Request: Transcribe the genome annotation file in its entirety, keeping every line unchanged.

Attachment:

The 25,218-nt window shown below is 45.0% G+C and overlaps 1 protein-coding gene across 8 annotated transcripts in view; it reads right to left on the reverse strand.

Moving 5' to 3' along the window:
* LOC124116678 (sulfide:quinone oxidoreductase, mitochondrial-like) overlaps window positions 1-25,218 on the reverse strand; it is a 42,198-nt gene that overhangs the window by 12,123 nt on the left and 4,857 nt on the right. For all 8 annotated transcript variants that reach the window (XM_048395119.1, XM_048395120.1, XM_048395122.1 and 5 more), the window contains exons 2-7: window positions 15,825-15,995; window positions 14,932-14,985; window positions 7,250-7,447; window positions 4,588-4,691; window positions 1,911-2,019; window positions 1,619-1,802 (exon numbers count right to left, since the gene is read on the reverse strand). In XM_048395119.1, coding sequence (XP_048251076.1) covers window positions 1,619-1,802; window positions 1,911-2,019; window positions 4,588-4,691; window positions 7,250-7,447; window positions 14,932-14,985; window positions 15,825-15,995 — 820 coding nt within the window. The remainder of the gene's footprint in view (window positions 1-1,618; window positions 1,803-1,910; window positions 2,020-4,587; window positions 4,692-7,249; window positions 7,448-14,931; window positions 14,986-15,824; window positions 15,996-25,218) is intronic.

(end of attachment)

The 25,218-nt window shown below is 45.0% G+C and overlaps 1 protein-coding gene across 8 annotated transcripts in view; it reads right to left on the reverse strand.

Moving 5' to 3' along the window:
* LOC124116678 (sulfide:quinone oxidoreductase, mitochondrial-like) overlaps window positions 1-25,218 on the reverse strand; it is a 42,198-nt gene that overhangs the window by 12,123 nt on the left and 4,857 nt on the right. For all 8 annotated transcript variants that reach the window (XM_048395119.1, XM_048395120.1, XM_048395122.1 and 5 more), the window contains exons 2-7: window positions 15,825-15,995; window positions 14,932-14,985; window positions 7,250-7,447; window positions 4,588-4,691; window positions 1,911-2,019; window positions 1,619-1,802 (exon numbers count right to left, since the gene is read on the reverse strand). In XM_048395119.1, coding sequence (XP_048251076.1) covers window positions 1,619-1,802; window positions 1,911-2,019; window positions 4,588-4,691; window positions 7,250-7,447; window positions 14,932-14,985; window positions 15,825-15,995 — 820 coding nt within the window. The remainder of the gene's footprint in view (window positions 1-1,618; window positions 1,803-1,910; window positions 2,020-4,587; window positions 4,692-7,249; window positions 7,448-14,931; window positions 14,986-15,824; window positions 15,996-25,218) is intronic.